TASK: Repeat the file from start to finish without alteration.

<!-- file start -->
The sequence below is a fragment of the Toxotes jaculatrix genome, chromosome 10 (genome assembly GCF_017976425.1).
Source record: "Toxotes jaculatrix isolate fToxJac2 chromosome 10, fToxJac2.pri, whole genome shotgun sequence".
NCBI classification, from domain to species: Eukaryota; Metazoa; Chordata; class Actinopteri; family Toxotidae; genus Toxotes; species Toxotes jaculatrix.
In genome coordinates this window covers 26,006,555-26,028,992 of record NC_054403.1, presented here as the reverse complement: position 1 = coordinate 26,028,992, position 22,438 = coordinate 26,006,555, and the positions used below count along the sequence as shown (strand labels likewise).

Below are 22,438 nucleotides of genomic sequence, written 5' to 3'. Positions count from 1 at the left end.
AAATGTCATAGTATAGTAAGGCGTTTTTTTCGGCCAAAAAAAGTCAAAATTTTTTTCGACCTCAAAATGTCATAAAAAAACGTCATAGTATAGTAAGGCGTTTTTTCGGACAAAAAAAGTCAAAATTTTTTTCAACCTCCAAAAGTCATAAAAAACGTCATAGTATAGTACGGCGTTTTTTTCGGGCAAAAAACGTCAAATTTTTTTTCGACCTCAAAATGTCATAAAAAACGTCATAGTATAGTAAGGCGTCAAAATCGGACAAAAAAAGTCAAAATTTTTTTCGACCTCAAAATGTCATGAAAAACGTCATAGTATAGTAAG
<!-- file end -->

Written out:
The sequence below is a fragment of the Toxotes jaculatrix genome, chromosome 10 (genome assembly GCF_017976425.1).
Source record: "Toxotes jaculatrix isolate fToxJac2 chromosome 10, fToxJac2.pri, whole genome shotgun sequence".
NCBI classification, from domain to species: Eukaryota; Metazoa; Chordata; class Actinopteri; family Toxotidae; genus Toxotes; species Toxotes jaculatrix.
In genome coordinates this window covers 26,006,555-26,028,992 of record NC_054403.1, presented here as the reverse complement: position 1 = coordinate 26,028,992, position 22,438 = coordinate 26,006,555, and the positions used below count along the sequence as shown (strand labels likewise).

Below are 22,438 nucleotides of genomic sequence, written 5' to 3'. Positions count from 1 at the left end.
AAATGTCATAGTATAGTAAGGCGTTTTTTTCGGCCAAAAAAAGTCAAAATTTTTTTCGACCTCAAAATGTCATAAAAAAACGTCATAGTATAGTAAGGCGTTTTTTCGGACAAAAAAAGTCAAAATTTTTTTCAACCTCCAAAAGTCATAAAAAACGTCATAGTATAGTACGGCGTTTTTTTCGGGCAAAAAACGTCAAATTTTTTTTCGACCTCAAAATGTCATAAAAAACGTCATAGTATAGTAAGGCGTCAAAATCGGACAAAAAAAGTCAAAATTTTTTTCGACCTCAAAATGTCATGAAAAACGTCATAGTATAGTAAG